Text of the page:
Lindsay Kirker


Lindsay Kirker


Fine Arts

Creative and Critical Studies

Okanagan (Kelowna, BC)

Fine Art Diploma, MacEwan University

Bachelor of Fine Arts (BFA), University of Alberta


“A good teacher points you in the right direction. But you have to find the answers yourself.”

Lindsay’s Story

Master of Fine Arts student vividly illustrates how following our true nature leads to unexpected success.

FINE ARTIST LINDSAY KIRKER CRADLES A STEAMING CUP OF COFFEE in her studio nestled among the rolling hills of Okanagan orchards. While it feels remote, her studio is located in University House on the edge of UBC Okanagan’s growing campus. A cabin-like building tucked behind a pond and down a narrow path through a field, it’s home to the Faculty of Creative and Critical Studies Master of Fine Arts student studios.

As she discusses her large, striking oil paintings that frame the walls, Kirker moves from broad smiles to careful looks. There is surprise in her voice as she considers how she got here.

“In junior high, the art teacher always sent me outside and said: ‘Paint whatever you see.’ I hated school and so that was my best memory of school. I always look back and wonder, was she done with me and wanted me out of her classroom — or did she see something in me?”

The ninth-grade teacher must have seen more than a disruptive student in Kirker, who recalls being the only one sent outside during class time to paint.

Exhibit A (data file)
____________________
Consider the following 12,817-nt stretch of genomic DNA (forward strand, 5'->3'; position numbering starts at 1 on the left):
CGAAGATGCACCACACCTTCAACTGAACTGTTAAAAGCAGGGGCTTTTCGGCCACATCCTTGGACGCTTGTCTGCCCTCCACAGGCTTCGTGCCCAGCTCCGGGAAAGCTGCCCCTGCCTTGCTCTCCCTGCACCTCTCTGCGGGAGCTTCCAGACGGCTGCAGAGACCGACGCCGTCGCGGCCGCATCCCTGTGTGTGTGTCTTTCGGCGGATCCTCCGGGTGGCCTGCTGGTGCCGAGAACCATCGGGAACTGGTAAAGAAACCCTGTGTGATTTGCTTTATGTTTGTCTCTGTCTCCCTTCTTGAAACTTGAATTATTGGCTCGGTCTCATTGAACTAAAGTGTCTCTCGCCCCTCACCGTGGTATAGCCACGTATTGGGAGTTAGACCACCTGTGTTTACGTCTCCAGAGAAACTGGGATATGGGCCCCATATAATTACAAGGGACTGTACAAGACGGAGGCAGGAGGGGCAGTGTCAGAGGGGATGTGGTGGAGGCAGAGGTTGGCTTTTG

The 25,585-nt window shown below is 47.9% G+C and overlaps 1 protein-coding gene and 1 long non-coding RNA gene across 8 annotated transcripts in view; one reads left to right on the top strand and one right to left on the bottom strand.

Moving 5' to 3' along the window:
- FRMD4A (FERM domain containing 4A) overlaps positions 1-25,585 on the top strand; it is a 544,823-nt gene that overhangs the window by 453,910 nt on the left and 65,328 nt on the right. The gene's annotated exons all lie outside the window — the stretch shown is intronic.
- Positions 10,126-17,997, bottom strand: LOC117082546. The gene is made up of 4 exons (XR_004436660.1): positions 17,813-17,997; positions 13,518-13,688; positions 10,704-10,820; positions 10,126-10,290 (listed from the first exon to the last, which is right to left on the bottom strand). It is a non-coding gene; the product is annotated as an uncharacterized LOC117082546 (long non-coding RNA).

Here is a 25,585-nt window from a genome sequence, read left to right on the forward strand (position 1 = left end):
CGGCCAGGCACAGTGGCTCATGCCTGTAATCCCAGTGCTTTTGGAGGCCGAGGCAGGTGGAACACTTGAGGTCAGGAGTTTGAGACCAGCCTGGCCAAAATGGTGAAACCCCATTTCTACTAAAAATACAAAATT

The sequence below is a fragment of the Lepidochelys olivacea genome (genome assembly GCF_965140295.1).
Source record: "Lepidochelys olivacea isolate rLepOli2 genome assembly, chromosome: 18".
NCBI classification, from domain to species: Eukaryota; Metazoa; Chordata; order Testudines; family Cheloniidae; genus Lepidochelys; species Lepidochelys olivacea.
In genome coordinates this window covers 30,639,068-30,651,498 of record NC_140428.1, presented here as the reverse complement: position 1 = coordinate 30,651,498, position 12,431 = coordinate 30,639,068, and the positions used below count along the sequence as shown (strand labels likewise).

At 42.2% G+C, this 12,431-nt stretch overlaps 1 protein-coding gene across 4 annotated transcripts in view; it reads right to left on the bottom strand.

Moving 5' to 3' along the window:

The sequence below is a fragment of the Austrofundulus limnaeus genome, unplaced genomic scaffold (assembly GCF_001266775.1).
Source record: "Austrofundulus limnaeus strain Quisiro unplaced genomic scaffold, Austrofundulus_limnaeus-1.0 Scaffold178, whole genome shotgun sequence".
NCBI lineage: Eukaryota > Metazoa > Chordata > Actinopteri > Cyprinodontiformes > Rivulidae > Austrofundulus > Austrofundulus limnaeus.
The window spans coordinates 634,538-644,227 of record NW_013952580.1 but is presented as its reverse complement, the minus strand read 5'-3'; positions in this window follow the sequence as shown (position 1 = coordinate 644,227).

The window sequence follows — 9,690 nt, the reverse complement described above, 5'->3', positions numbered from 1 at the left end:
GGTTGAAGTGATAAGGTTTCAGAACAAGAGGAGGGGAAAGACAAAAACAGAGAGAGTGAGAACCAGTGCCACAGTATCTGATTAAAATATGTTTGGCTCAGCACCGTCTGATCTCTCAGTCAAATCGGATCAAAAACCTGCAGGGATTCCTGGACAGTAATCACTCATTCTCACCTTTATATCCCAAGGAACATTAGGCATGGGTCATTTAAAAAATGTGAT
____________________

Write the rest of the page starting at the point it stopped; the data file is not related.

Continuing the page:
Find out more about our Master of Fine Arts “I must have been a brat. But to just sit in nature and paint, I was like — ‘This is it, I love this.’”

Those grade-school sojourns to paint what she saw outside evolved not only into an enduring passion for painting but the pursuit of a graduate degree in fine art.

Angled over her cup of coffee in the cozy atmosphere of her studio, Kirker explains why UBCO was the natural fit.

“I applied to four different schools and got into a few but the others just didn’t feel right. I looked into UBCO and loved the relationship with the surrounding environment.

“The way that the campus was here out on the edge of Kelowna and integrated with nature appealed to me. This is a place where I have space to develop my own ideas and not be influenced by everything around me,” says Kirker, who also liked that her classes would be small and she would be working away from big city centres.


When she met her graduate supervisor — Assistant Professor Samuel Roy-Bois, an award-winning artist whose large-scale installations explore how architecture and the built environment contribute to our understanding of the world — it all clicked for Kirker.

“It was like meeting someone else who was speaking my language. I knew this was where I wanted to study.”

While Kirker and Roy-Bois work in different mediums, both share a preoccupation with how the built environment intersects with nature.

“Sometimes you feel instructors are molding you towards what they’re interested in,” says Kirker. “But that’s not how I feel at all with Samuel. He encourages me to paint what I’m drawn to and I love that.

“A good teacher points you in the right direction. But you have to find the answers yourself.”